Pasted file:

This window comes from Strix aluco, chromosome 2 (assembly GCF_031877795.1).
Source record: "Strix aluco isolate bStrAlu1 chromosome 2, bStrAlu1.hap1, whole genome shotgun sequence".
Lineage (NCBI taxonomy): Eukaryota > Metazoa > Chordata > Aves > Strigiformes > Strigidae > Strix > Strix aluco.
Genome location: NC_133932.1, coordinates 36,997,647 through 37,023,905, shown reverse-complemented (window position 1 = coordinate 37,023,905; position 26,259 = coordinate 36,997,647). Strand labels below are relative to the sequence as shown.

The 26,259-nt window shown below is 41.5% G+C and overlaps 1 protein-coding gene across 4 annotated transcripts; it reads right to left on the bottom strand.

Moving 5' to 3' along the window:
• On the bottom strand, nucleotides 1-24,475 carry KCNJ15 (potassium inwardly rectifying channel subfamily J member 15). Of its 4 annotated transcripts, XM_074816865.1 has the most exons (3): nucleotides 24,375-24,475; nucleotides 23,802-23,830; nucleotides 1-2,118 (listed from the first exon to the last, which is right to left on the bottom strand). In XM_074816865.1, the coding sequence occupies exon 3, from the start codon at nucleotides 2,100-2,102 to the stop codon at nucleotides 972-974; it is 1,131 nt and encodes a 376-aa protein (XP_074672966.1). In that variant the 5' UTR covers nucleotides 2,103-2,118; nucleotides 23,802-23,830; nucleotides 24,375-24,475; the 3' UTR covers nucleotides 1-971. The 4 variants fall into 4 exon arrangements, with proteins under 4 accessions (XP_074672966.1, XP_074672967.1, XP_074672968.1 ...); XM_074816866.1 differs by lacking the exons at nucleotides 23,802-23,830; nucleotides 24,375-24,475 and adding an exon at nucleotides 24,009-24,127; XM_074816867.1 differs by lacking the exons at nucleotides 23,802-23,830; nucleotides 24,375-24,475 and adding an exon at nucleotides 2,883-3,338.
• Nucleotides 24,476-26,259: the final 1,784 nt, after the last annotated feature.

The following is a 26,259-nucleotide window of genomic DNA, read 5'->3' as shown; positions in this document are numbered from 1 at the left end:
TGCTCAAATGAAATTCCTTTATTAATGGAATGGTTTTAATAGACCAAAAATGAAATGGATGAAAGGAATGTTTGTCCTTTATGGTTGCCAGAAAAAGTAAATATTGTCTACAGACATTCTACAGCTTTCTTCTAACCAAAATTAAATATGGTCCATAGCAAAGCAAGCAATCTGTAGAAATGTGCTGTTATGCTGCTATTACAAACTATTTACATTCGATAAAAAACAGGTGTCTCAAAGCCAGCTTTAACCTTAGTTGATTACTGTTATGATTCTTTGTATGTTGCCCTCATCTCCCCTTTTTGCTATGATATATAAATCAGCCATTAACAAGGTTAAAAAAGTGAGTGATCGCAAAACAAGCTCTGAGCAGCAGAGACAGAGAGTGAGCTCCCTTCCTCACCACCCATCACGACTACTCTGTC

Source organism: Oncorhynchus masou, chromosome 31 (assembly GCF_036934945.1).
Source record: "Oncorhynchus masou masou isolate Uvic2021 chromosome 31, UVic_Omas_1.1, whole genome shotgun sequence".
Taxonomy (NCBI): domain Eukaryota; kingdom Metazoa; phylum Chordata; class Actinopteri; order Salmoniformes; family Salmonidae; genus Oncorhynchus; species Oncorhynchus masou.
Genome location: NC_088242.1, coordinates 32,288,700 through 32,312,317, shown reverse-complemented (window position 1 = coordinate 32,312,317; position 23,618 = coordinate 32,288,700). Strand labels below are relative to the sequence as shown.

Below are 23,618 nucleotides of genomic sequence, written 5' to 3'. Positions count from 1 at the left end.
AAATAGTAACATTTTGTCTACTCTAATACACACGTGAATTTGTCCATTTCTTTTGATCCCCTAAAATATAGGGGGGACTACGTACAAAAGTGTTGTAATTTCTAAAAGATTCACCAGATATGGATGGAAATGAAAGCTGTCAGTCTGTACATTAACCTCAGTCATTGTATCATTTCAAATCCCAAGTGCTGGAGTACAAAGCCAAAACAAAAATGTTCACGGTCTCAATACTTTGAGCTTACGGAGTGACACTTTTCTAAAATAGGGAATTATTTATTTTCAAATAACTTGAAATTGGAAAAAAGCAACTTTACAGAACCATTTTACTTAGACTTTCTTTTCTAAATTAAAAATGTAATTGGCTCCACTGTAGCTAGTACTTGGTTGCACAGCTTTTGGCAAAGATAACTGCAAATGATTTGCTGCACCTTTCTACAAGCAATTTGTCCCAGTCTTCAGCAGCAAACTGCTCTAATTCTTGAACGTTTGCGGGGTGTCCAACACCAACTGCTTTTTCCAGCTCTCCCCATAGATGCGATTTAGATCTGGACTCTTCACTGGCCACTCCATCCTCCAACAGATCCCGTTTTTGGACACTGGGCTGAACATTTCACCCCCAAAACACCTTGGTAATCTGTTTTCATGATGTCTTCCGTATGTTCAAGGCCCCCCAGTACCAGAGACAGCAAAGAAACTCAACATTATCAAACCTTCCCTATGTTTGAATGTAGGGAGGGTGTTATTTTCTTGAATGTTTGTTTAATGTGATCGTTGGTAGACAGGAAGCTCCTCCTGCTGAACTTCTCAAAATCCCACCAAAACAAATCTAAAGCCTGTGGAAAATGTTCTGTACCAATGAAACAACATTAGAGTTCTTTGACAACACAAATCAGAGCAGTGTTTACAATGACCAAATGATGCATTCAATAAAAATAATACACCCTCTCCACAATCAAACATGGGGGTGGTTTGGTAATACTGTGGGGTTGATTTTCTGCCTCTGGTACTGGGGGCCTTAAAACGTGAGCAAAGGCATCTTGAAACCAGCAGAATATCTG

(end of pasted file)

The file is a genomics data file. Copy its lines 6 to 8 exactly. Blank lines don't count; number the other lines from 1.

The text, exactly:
Moving 5' to 3' along the window:
• On the bottom strand, nucleotides 1-24,475 carry KCNJ15 (potassium inwardly rectifying channel subfamily J member 15). Of its 4 annotated transcripts, XM_074816865.1 has the most exons (3): nucleotides 24,375-24,475; nucleotides 23,802-23,830; nucleotides 1-2,118 (listed from the first exon to the last, which is right to left on the bottom strand). In XM_074816865.1, the coding sequence occupies exon 3, from the start codon at nucleotides 2,100-2,102 to the stop codon at nucleotides 972-974; it is 1,131 nt and encodes a 376-aa protein (XP_074672966.1). In that variant the 5' UTR covers nucleotides 2,103-2,118; nucleotides 23,802-23,830; nucleotides 24,375-24,475; the 3' UTR covers nucleotides 1-971. The 4 variants fall into 4 exon arrangements, with proteins under 4 accessions (XP_074672966.1, XP_074672967.1, XP_074672968.1 ...); XM_074816866.1 differs by lacking the exons at nucleotides 23,802-23,830; nucleotides 24,375-24,475 and adding an exon at nucleotides 24,009-24,127; XM_074816867.1 differs by lacking the exons at nucleotides 23,802-23,830; nucleotides 24,375-24,475 and adding an exon at nucleotides 2,883-3,338.
• Nucleotides 24,476-26,259: the final 1,784 nt, after the last annotated feature.